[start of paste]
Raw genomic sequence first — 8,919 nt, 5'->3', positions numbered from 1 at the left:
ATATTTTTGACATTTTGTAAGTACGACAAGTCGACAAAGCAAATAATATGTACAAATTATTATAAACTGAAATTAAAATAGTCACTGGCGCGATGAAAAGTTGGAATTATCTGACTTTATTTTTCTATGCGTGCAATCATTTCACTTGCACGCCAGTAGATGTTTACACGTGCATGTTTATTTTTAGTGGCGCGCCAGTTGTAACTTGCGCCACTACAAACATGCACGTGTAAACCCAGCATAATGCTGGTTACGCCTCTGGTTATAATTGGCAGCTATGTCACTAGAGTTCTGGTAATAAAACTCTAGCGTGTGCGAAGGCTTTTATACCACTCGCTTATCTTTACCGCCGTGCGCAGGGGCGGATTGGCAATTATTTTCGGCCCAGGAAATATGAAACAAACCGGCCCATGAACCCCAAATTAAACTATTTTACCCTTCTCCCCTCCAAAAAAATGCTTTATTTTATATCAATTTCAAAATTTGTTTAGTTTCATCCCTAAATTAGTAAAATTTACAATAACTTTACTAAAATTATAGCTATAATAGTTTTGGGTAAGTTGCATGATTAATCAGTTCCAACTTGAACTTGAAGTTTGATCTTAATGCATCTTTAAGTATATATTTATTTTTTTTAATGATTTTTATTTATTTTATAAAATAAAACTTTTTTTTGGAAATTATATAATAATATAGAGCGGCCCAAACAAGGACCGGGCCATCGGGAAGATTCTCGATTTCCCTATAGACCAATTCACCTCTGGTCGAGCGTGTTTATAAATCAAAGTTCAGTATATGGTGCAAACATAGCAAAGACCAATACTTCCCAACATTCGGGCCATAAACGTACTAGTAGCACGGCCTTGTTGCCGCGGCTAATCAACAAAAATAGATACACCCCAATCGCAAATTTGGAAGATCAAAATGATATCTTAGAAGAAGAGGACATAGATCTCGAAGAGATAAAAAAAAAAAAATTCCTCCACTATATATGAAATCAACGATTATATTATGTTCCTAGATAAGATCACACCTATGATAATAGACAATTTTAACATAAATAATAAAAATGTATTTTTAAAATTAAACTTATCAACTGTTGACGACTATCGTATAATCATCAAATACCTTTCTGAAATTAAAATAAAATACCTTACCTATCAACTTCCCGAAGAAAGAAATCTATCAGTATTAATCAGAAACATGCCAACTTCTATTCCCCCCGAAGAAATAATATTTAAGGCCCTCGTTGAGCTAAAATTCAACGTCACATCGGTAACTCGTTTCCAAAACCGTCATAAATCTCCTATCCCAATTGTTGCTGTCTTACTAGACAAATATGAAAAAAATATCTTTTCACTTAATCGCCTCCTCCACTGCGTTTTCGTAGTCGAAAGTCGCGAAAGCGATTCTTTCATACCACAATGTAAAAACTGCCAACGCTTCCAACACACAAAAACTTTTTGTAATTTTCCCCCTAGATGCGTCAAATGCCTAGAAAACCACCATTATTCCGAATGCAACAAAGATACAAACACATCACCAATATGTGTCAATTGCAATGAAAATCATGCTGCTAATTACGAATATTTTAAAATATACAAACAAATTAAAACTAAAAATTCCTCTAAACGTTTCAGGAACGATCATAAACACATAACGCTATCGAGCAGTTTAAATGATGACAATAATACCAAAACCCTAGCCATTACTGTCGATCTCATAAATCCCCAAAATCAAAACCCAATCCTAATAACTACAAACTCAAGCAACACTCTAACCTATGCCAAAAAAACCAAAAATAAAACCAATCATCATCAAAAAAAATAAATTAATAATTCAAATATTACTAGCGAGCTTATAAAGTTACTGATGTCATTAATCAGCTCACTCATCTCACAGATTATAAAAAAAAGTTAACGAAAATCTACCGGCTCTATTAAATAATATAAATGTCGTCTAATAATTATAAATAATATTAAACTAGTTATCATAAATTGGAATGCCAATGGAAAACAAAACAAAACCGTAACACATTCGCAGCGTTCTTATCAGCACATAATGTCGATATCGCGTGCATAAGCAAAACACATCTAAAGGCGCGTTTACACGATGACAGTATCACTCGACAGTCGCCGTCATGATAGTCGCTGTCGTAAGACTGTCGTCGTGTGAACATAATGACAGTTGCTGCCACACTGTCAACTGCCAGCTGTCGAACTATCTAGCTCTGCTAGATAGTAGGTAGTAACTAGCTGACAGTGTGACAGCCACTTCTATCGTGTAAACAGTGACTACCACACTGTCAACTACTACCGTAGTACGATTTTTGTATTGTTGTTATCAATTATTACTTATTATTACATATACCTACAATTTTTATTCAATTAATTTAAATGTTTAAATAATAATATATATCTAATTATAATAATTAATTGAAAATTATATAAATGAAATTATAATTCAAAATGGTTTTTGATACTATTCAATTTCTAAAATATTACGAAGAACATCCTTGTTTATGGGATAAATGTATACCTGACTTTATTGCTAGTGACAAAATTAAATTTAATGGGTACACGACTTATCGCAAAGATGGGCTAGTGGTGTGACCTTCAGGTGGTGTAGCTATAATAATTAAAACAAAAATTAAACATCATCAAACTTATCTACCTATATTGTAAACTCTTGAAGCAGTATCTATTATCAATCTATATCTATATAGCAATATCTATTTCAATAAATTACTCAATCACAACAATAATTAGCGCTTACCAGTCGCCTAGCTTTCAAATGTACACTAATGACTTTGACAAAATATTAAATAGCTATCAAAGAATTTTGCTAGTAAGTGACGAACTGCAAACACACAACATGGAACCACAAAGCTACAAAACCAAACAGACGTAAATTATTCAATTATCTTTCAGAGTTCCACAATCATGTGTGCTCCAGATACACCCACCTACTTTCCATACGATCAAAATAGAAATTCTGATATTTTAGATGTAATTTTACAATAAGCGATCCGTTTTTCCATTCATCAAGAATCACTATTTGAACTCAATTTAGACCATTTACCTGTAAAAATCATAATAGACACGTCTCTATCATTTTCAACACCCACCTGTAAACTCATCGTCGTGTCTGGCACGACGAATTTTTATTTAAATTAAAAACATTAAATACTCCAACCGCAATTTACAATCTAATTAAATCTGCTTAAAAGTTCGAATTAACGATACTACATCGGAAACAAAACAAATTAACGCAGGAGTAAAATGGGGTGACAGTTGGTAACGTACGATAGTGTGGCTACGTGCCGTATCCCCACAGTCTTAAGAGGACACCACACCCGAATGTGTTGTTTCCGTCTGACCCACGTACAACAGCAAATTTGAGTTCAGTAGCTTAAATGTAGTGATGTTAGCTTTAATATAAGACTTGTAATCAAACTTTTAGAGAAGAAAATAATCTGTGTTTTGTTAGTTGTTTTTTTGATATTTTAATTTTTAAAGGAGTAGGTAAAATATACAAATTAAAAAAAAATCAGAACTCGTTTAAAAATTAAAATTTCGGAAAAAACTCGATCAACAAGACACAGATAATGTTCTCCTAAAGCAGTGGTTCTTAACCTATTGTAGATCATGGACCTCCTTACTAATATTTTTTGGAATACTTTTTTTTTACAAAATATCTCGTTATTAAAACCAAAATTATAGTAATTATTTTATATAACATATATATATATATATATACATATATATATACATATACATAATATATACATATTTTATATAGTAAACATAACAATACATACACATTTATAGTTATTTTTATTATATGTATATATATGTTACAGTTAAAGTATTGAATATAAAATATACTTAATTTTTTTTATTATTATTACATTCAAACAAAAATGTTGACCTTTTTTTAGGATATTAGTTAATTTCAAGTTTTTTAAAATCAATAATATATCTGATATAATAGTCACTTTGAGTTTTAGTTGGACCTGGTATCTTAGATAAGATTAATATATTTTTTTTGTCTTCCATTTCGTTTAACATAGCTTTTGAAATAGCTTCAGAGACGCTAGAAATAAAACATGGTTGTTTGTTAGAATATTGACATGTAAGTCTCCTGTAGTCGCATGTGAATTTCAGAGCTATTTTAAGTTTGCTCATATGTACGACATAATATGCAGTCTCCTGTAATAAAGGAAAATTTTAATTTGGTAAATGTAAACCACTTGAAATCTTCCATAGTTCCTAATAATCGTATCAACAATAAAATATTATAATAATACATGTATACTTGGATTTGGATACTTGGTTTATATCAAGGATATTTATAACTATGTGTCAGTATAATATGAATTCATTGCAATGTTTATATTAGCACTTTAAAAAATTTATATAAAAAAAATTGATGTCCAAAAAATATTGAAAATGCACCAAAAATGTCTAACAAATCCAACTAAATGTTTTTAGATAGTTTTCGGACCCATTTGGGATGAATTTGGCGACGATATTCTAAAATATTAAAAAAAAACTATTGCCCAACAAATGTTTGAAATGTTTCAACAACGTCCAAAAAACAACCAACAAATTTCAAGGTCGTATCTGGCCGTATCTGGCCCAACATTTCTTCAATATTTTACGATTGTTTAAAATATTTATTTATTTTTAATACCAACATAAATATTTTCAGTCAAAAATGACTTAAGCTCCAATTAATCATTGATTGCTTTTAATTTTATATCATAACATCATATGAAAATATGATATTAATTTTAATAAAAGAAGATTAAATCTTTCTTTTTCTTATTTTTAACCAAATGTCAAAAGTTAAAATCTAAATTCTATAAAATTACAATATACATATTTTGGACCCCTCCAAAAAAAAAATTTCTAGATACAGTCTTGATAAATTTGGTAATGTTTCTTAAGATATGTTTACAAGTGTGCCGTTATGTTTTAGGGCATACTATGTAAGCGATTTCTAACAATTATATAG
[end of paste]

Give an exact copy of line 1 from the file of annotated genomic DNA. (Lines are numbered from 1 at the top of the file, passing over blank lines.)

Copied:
Raw genomic sequence first — 8,919 nt, 5'->3', positions numbered from 1 at the left: